Last year I had an exciting opportunity to shoot what I am told is the first combined Jaguar and Land Rover USA ad campaign now that they are both under new combined ownership. The goal of the campaign was to create content that would appeal to the users of both car markers and promote brand loyalty. It was as if we were to say: "If you have a Land Rover, you need a sporty Jaguar for the ultimate garage!" (and vise versa). This campaign came together very quickly and the client had specific production requirements. Learn how I did it below and feel free to ask any question about the process in the comments section.
Pre-Production and Location Scouting
Upon winning the bid and having the clients return the signed contract, my first mission was to find our location. Time was tight and the client had a specific vision, so I did not hesitate to call a Washington D.C./Maryland/Virginia-area location scout to help with the process. The goal was to find a modern home with a garage in front with space to put a Land Rover Range Rover SUV and a Jaguar F-Type sports coupe/convertible. This was a challenge because the Washington D.C. area doesn't have very many of these types of homes (many nice homes in the region have a very classic or colonial design), let alone ones that would allow a production to rent it out for a shoot.
I started calling various luxury real estate companies to see if they had any locations in their roster, but no luck. I then reached out on social media where I received great suggestions, but no solutions. The location scout I hired knew of a possible home that would fit our needs, but it was not on her official list of approved locations. It actually took her having to drive directly to the location and knocking on their door and asking nicely. It ended up being owned by a legendary, retired athlete and his family. With a little bit of negotiating with the home owner's sport agent, we came to an agreement and they were nice enough to let us shoot there. What a huge relief.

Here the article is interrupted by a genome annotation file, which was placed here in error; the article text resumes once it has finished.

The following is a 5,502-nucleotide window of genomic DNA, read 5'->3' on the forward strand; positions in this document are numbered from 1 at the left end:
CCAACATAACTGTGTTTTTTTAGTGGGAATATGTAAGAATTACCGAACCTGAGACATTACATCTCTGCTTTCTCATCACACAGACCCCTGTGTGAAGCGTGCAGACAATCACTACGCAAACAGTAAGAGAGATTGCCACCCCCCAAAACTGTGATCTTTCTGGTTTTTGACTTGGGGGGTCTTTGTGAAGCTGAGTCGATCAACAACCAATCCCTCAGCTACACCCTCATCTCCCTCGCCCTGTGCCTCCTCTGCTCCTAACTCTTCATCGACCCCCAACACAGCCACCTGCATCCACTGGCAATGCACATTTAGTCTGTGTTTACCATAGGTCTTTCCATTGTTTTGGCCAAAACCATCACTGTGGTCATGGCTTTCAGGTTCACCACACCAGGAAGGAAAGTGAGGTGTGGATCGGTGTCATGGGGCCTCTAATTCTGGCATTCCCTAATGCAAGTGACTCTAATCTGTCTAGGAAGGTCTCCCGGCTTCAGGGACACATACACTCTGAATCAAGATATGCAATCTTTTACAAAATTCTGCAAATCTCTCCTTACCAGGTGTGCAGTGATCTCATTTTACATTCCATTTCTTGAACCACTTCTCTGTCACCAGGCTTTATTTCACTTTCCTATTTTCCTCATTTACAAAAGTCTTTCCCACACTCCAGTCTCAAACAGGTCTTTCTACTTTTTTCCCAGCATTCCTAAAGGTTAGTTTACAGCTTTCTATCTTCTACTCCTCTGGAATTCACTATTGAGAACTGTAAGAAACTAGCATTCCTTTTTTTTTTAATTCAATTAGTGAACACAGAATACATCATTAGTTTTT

The shoot itself was fairly straightforward. I captured everything with my Phase One IQ140, Schneider 55mm leaf shutter prime, and Schneider 75-150 leaf shutter zoom. Each lens had a circular polarizer mounted onto them to minimize reflections on the vehicles when photographing them. It also helped that the weather was overcast, which is very helpful when photographing big reflective surfaces such as cars. I kept the camera on a tripod and tethered it to my laptop sitting on a Tether Tools Tether Table for easy review for myself and the clients.
Our first step was to plan vehicle placement and framing for the subsequent photographs. For each setup, we would place the camera and cars first. Next I would take bracketed exposures of the background and cars with varying exposures. I would also rotate the circular polarizer filters (CPL) to remove reflections on different portions of the vehicles. Unfortunately, it is nearly impossible to get all surface reflections removed on every side of a vehicle in one shot with a CPL.
Next, I had an assistant walk around each car with a Profoto D1 Air 1000W/s strobe with a softbox mounted onto it and light different parts of each car. I used the strobe to give a soft, yet dynamic directional light on the cars to show off their most attractive design lines. In post-production, I created a layered composite and combined all of the elements of each plate I photographed (as explained in the description above). You can see how the image came together in the animated GIF below.
Ask Your Questions
Have more questions about how this campaign came together? Whether it be about the production, photographing, or post-production process, just ask in the comments below!
Behind The Scenes Video: Seannie Camera
Photography Assistant: Ed Mantell
Location Scout: Carol Fleischer
Ad Agency: Brand Aid